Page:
But instead of being invested in Charles Dance’s quest to wipe out human civilization, I’m supposed to be invested in Dr. Early Edition’s divorced dad quest to get back together with his family…which is funny, since that’s the “human interest” plot of almost every Roland Emmerich disaster movie except 1998’s Godzilla. (And even there, Broaderick’s Dr. Nic wastes a good chunk of that film trying to get back together with his ex-girlfriend.) As such, I was enured to the plight of Divorced Dads long before I discovered what they say to each other on the internet when they think no one else is listening. (Surprise, it’s mostly bigoted bullshit and conspiracy theories.) Any film centered on their plight is going to have to work overtime to make me care, and this film felt it could get away with making Dr. Early Edition instantly hyper-competent. You’re telling me you have this whole crew of professional monster-watchers, and none of them thought to treat Godzilla the same way you’d treat a stray dog? They needed Dr. Early Edition to tell them, “Hey, maybe don’t posture like you’re a threat unless you want to rumble? Maybe speak slowly, in a clam, soothing voice? Maybe give him the occasional treat?” The term “Mary Sue” gets thrown around by misogynist idiots so much that most seem to’ve forgotten its male equivalent. But I haven’t, so I’m calling it: Dr. Early Edition is a Gary Stu. As such, he’s boring and I could care less about the status of his nuclear (ha! Double entendre!) family. Even after Dr. The Conjuring turns heel.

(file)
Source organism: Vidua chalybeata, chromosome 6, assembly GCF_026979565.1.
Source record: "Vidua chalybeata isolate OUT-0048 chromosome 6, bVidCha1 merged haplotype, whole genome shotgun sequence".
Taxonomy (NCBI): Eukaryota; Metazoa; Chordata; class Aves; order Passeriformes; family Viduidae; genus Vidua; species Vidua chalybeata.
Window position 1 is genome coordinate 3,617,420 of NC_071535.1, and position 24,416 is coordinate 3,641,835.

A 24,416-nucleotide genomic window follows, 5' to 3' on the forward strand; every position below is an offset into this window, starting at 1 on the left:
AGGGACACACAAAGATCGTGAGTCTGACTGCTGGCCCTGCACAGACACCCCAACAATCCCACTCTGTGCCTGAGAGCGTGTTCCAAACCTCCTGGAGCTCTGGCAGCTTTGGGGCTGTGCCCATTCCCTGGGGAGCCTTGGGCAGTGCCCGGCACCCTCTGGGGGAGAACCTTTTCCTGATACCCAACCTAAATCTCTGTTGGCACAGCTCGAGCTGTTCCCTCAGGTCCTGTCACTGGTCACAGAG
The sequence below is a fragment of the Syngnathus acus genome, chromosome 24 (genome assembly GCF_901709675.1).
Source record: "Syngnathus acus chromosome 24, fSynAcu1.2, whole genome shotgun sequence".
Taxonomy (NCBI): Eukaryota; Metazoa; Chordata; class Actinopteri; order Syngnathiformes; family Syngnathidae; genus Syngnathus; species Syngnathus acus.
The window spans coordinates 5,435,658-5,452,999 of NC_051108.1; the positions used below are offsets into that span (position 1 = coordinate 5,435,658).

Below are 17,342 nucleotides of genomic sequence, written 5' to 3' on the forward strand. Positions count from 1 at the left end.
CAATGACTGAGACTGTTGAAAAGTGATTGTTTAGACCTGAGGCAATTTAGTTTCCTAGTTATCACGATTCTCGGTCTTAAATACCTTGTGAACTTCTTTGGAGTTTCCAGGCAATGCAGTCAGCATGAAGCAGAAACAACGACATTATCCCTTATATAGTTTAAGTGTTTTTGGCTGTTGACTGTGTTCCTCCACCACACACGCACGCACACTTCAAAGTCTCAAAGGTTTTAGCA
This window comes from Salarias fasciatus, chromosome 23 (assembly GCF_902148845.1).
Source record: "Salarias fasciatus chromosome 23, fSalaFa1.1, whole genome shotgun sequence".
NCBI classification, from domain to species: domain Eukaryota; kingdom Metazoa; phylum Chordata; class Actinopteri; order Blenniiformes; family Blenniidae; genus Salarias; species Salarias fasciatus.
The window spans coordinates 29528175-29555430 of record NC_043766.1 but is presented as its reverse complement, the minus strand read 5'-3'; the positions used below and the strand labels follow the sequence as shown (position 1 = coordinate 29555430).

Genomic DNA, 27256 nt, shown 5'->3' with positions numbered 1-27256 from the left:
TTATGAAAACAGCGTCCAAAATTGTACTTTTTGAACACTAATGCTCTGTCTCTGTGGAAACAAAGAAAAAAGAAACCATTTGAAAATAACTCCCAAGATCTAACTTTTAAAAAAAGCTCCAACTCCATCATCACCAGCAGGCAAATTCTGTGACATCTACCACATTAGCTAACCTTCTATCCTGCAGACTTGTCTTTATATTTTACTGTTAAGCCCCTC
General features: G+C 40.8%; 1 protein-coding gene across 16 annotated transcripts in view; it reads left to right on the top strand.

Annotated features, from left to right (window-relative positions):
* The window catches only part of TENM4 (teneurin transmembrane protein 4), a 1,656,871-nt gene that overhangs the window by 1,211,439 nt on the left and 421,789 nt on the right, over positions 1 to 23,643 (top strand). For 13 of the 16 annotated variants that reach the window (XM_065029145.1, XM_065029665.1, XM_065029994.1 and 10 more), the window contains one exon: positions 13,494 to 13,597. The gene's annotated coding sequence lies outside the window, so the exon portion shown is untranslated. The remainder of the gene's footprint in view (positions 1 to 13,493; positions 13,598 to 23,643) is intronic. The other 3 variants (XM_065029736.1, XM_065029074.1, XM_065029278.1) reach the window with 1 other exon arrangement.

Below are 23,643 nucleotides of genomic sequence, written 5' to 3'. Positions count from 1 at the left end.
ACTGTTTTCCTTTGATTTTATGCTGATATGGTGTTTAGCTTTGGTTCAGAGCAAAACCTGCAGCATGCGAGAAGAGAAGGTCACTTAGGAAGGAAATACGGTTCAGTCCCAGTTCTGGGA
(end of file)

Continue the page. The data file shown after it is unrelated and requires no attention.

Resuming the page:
Yes, it appears Charles Dance got to Dr. The Conjuring at some point and she was in on the whole “orca theft” thing. So much so that she, and not Charles Dance, gets to make the big Villain Speech about how all this monster mayhem is necessary because pollution (which is real), overpopulation (which isn’t) and the complete failure of our political systems to do anything about either. This is “eco-terrorism” as conceived by people whose idea of an “eco-terrorist” begins an ends with the Unabomber. Read his manifesto these days and you might be surprised how many right wing assholes (especially here on YouTube) have just outright plagiarized his critique of “leftism,” secure in the knowledge he won’t sue. Of course, they’ve expanded that critique to include leftisms that didn’t even exist when Teddy boy wrote his book, and they ignore that one line where he straight-up says, “The conservatives are fools,” but time is a flat circle…and who has time to read these days?